Heifers destined for the paddock for breeding and EU-accredited stock met the best demand at the Hamilton all breeds heifer sale on Thursday.
The sale was dominated by buying orders from south-east South Australia, local and western regional areas.
While there was an EU accreditation influence, the impact was on increased demand in bidding rather than a price premium.
Elders auctioneer Aaron Malseed said the EU cattle definitely received a much higher level of competition that the non-EU pens, although not all the EU cattle were kept in the system.
Mr Malseed said the general price trend across the sale was similar to other sales across the state.
The line was for cattle destined for the paddock for breeding or these being bought for backgrounding.
There was a lot of local support with Angus heifers going back to the paddock making a top of 312 cents a kilogram, while the top end of the Herefords made to 270c/kg.
The general run of Angus and Hereford heifers sold from 250-270c/kg, while the complete yarding averaged 261c/kg.
The yarding was slightly lower than expected as some breeders elected to send heifers for export while other retained heifers to utilise excess feed at home, he said.
SA-based agent Miller Whan & John picked up 25 per cent of the yarding with 321 cattle purchased while an order through Kerr & Co, Hamilton, was next best with 153 head.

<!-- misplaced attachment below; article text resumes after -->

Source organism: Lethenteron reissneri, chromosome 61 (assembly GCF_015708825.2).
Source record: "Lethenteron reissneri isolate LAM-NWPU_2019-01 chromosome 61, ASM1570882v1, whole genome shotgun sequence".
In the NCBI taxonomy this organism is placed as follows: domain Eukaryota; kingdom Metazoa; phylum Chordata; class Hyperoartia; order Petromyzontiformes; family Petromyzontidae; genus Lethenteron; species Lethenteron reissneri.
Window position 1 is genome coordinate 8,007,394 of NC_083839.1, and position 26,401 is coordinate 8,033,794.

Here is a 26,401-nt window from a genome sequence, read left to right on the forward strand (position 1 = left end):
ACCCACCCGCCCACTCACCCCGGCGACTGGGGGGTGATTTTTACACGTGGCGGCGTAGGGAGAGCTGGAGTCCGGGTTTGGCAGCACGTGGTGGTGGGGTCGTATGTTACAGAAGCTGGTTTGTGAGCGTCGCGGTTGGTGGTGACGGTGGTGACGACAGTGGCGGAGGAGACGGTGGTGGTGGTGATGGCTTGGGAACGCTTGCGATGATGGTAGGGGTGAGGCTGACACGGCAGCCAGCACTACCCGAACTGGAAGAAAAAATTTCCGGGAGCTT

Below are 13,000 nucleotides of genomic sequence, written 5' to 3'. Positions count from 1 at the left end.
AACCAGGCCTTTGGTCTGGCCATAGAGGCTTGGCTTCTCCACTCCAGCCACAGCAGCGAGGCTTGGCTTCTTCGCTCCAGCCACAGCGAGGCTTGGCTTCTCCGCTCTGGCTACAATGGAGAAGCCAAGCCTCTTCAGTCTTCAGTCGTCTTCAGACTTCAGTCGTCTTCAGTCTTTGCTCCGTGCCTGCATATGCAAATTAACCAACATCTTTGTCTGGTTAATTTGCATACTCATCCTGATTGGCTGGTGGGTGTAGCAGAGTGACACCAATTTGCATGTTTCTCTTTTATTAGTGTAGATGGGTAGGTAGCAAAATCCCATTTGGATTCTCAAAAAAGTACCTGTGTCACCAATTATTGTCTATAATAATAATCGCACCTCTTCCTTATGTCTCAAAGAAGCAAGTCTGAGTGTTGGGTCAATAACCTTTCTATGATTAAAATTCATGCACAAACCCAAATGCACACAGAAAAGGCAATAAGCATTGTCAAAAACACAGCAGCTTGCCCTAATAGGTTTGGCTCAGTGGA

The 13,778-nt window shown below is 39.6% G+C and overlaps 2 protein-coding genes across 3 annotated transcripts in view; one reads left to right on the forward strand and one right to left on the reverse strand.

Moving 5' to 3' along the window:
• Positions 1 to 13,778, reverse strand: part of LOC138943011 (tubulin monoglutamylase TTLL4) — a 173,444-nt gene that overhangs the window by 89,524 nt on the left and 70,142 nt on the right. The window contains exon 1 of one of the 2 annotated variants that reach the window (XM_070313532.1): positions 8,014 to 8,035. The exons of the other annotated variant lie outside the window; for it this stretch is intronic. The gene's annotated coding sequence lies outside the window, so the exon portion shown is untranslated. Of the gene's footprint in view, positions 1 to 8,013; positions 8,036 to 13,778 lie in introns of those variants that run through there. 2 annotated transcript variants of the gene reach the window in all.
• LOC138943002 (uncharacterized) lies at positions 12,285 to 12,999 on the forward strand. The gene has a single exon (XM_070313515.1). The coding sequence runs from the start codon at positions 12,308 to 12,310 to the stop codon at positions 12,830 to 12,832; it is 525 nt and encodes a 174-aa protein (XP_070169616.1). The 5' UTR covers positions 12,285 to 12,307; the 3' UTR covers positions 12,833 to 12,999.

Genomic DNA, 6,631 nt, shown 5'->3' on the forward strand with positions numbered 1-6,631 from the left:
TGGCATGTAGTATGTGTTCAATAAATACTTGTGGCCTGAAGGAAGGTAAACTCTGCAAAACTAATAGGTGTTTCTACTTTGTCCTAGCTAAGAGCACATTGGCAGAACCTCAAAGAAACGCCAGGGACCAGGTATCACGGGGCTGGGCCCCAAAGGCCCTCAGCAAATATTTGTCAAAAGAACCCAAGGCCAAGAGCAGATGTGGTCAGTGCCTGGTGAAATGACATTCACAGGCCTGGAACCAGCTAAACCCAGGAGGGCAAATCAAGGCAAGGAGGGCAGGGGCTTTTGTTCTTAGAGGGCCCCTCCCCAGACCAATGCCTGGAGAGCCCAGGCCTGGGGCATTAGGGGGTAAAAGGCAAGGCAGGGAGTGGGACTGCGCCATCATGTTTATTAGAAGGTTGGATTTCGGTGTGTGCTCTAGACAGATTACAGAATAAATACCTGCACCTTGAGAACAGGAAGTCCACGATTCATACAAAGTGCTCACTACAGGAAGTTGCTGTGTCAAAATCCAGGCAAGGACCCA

The balance of the buyers were from Mount Gambier, SA, and Victorian centres including Hamilton, Casterton, Mortlake and the Gippsland region.
One pen went to a Launceston, Tasmania, account.
Just four lines broke the $1000 barrier and the Nangana annual draft of 148 Banquet-blood heifers had three of them.
The top 66 of the Nangana heifers sold to a top of 312c/kg or between $1049 to $1073.
The only other cattle to break the $1000 barrier was a draft that led off the sale forwarded by AA & DG Donovan.
The pen of 16 Bassano-blood heifers, 396kg, sold for 272c/kg or $1077.
Jean Maling, Fiveways, Portland, followed up topping the steer sale on Tuesday with a top price of 280c/kg for a line of Bassano-blood heifers.
The line weighed 345kg and came in at $967.
Two further lines sold for 273c/kg and 271c/kg or $$844 and $904 respectively.
The best of the Hereford heifer section was 278c/kg for a pen that was part of a consignment from the Gull family's Green Gully.
The top pen comprised 11 steers, 311kg, that came out at $866.
Yarram Park, Willaura, purchased 94 Yarram Park-blood Hereford heifers from Sandy Camp and Lochredale for between $800-$940.
The heifers will be used in Yarram Park's commercial breeding program in SA.
Sandy camp also sold a pen of 17 Black Baldy heifers, 328kg, that made 270c/kg or $892.
Among the Euro cattle, a pen of 18 Delamere-blood, sold by Lindock, made 259c/kg or $823 for weights of 318kg.
Sixteen Charolais, Mount William-blood, that weighed 353kg sold for 250c/kg or $882.
Eighteen from the same vendor, 321kg, made 250c/kg or $804.
A consignment of Shorthorn-cross heifers sold by S Ferrier made to 252c/kg or $718 for a pen of 12 weighing 285kg.
Lighter heifers from the same vendor weighing between 239 and 271kg made 230c/kg.
The story Heifer prices feel pinch on way to 312c/kg top at Hamilton first appeared on Stock & Land.